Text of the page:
Option Process Dialogue
I’ve been a qualified Option Process Mentor/Counsellor for seven years. My training took place at The Option Institute www.option.org where I studied my own beliefs and thinking process, to help me change the self-limiting beliefs that were leading to my unhappiness and behaviours like my eating disorder.
What is the Option Process Dialogue?
One of the most useful, profound methods I’ve ever encountered, the Dialogue is a process of asking questions that are designed to help us understand what we think and believe. The way we think determines how we feel and how we act. It is not specific events or situations that result in how we respond, our emotions and behaviours. It is not what happens in our lives that causes us to feel bad, even though I totally understand it can often seem that way! No, it is what we believe about what happens.
What do my beliefs have to do with my feelings and behaviours?
In any situation, we can have a range of beliefs that will determine whether we are happy or unhappy. Here’s an example: let’s say a friend never replies to our text messages quickly, or even at all. What if we believe that this means that our friend doesn’t care and not sending a reply is rude or unkind? Then what? We’re probably going to be unhappy. However, if we hold the belief that our friend does care about us, and is just busy at school or looking after their family, then we’re likely to feel more calm and comfortable with not getting a reply.
We can see that several people might be in the exact same situation of not receiving a reply to their message. However, depending on what they believe about this, whether they think it has meaning or not, they could have a variety of different feelings. Put another way, the beliefs that we have such as the lack of response being a good thing, a bad thing, or simply a neutral event, lead to different feelings.It is not the facts of what happens in life that causes our feelings and behaviours, it is what we believe.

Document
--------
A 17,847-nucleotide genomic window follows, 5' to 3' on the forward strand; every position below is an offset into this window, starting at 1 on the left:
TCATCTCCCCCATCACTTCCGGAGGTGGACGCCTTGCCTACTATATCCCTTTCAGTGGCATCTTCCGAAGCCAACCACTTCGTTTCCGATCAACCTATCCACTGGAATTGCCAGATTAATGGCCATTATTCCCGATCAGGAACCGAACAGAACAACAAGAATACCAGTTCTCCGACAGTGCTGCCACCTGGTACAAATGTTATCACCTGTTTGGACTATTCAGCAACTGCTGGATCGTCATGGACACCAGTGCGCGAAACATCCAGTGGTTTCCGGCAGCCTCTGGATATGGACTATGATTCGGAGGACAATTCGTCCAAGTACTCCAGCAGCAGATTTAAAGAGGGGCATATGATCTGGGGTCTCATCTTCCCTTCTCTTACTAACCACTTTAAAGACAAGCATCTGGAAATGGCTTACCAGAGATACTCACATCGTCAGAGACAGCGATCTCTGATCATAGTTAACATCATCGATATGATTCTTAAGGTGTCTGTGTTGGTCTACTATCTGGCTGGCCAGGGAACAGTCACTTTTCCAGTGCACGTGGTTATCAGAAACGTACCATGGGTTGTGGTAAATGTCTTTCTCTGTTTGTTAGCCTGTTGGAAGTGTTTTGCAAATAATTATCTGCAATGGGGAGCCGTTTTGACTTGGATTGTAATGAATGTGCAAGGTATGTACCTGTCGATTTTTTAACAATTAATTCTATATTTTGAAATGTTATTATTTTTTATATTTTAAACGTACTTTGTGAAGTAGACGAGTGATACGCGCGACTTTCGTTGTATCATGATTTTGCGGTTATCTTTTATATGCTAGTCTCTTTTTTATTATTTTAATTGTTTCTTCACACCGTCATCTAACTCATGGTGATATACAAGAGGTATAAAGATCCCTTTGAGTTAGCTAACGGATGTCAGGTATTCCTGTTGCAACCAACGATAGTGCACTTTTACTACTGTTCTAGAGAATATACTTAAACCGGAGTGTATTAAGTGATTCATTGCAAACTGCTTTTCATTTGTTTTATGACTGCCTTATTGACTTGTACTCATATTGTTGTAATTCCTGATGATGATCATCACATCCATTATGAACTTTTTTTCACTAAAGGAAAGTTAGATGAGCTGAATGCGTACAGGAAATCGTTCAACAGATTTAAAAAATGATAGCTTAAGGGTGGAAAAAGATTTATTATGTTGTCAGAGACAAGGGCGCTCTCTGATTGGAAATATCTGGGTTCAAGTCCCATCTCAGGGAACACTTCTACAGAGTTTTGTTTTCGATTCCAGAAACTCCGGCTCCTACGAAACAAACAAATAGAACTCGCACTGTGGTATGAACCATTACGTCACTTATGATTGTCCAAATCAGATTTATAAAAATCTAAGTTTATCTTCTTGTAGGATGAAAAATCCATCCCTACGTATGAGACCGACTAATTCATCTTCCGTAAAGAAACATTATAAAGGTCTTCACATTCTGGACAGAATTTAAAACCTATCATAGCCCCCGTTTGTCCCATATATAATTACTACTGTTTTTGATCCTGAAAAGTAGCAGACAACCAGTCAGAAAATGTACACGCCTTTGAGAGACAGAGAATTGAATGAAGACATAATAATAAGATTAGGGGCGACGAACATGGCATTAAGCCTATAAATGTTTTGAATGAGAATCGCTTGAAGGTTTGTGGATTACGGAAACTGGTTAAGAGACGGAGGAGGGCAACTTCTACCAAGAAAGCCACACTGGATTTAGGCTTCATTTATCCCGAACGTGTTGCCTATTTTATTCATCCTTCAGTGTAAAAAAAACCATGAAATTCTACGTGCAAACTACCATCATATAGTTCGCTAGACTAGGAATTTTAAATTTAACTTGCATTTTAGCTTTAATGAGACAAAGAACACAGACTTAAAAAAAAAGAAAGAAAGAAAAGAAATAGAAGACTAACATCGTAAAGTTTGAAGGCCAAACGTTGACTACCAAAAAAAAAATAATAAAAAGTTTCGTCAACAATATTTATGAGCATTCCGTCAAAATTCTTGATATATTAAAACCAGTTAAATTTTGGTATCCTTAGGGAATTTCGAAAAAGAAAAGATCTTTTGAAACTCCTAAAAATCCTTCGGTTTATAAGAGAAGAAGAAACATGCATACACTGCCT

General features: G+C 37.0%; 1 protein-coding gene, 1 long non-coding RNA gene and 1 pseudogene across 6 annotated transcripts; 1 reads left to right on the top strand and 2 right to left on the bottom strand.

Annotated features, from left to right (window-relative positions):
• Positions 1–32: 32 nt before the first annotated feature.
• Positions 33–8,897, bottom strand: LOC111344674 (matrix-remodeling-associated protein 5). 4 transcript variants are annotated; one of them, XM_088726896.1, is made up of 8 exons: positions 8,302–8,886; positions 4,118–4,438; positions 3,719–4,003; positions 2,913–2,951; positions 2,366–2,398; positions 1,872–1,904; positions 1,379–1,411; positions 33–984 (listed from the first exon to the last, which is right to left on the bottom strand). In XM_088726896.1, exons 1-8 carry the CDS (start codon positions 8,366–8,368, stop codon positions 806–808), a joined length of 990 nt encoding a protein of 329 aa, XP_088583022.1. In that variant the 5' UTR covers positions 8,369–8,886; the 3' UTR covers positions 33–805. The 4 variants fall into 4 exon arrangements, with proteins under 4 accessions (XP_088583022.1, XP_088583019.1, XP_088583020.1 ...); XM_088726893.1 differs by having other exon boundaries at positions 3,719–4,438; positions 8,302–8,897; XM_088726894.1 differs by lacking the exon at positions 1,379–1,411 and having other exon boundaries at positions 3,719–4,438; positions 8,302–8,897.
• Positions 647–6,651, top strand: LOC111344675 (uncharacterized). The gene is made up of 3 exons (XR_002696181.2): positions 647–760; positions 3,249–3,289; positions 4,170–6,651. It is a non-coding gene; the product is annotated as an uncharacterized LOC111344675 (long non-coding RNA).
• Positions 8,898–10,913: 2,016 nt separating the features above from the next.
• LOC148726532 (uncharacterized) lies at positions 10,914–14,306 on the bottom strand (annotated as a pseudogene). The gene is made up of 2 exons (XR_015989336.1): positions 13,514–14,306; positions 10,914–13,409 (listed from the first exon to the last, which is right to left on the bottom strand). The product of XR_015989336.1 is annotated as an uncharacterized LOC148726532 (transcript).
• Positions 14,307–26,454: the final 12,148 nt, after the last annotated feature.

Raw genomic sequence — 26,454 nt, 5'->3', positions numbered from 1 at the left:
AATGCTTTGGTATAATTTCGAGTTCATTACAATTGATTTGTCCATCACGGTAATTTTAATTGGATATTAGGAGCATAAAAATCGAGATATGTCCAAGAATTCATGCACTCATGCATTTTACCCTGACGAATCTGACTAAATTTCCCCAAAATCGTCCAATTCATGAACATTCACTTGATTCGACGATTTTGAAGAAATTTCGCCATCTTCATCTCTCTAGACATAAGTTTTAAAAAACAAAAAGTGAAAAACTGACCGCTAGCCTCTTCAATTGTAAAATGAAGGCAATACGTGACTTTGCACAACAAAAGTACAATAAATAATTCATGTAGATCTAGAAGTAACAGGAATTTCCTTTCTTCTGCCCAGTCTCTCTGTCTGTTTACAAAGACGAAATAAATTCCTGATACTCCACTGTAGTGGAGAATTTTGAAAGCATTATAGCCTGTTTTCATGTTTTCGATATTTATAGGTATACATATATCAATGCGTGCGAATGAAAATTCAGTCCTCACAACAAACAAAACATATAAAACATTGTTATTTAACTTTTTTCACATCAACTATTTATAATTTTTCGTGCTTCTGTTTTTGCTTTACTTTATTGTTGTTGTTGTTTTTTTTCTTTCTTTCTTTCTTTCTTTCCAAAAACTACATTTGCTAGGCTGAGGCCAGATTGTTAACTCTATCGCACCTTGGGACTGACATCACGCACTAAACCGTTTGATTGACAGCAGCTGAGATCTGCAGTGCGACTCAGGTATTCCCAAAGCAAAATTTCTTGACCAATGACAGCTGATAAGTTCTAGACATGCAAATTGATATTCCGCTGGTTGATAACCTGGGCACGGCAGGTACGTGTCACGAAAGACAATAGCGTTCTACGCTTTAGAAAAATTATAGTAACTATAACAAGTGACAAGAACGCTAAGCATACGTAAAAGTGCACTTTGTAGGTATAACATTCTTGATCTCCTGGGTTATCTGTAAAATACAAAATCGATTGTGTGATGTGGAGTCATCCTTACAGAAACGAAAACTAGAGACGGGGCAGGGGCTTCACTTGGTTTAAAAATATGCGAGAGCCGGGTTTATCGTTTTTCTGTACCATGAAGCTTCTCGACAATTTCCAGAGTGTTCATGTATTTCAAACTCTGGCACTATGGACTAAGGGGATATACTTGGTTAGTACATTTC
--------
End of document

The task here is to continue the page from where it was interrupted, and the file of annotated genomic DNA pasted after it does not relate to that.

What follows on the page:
What happens in an Option Process Dialogue?
In a Dialogue session, I will ask you questions that are simply based on what you talk about, follow what you say and what’s on your mind right in the moment. It is a confidential time for you to talk about absolutely anything. The questions are designed to help you understand what you think and believe, and then give you an opportunity to explore why you believe what you believe. That is the powerful moment of change, when you have an opportunity to question a belief and see if that perspective actually makes sense and works for you.
It’s important to know that you never have to change a belief. You’re free to keep or change your beliefs as you wish. Change is always your choice, when you are ready, when you see the possibility for change and you want to take that step.
What makes a Dialogue so different to other types of therapy?
I do not give advice and it’s not about problem solving. There’s no expectation or agenda for you to change. You talk, I listen. You talk, I don’t judge and simply want the best for you. You talk, I ask questions that follow what you say, to help you see clearly what you believe and how your thoughts are shaping your experience.
The questions are also asked in a very specific, unique attitude of acceptance and presence. As an Option Process Mentor-Counsellor, I completed a rigorous training process that involves learning to be totally present with you, heightened listening to everything that you say and not focusing on any thoughts about anything else. A Mentor-Counsellor also priorities and values total acceptance of you and anything you say. They also deeply care and want the best for you.
What was your experience of exploring in Dialogues?
When I first began doing Dialogues about my own self-limiting beliefs and issues, I had never experienced such deep acceptance and caring from another person, especially someone who didn’t know me! I had never had someone so clearly not judge me for my issues, someone who just listened and wanted to help me understand myself. Someone who believed I had my own answers.
I did dialogues about each of my issues and unraveled many networks of beliefs. All the ways I thought I wasn’t good enough, I was bad, or there was something wrong with me. I examined the reasons why I chose not to eat, my thoughts and feelings about life, the things I carried from the past, worries about my future, and essentially, for the recovery from my eating disorder, my relationship with food and my body.
These questions were so meaningful, useful and, quite simply, life-changing.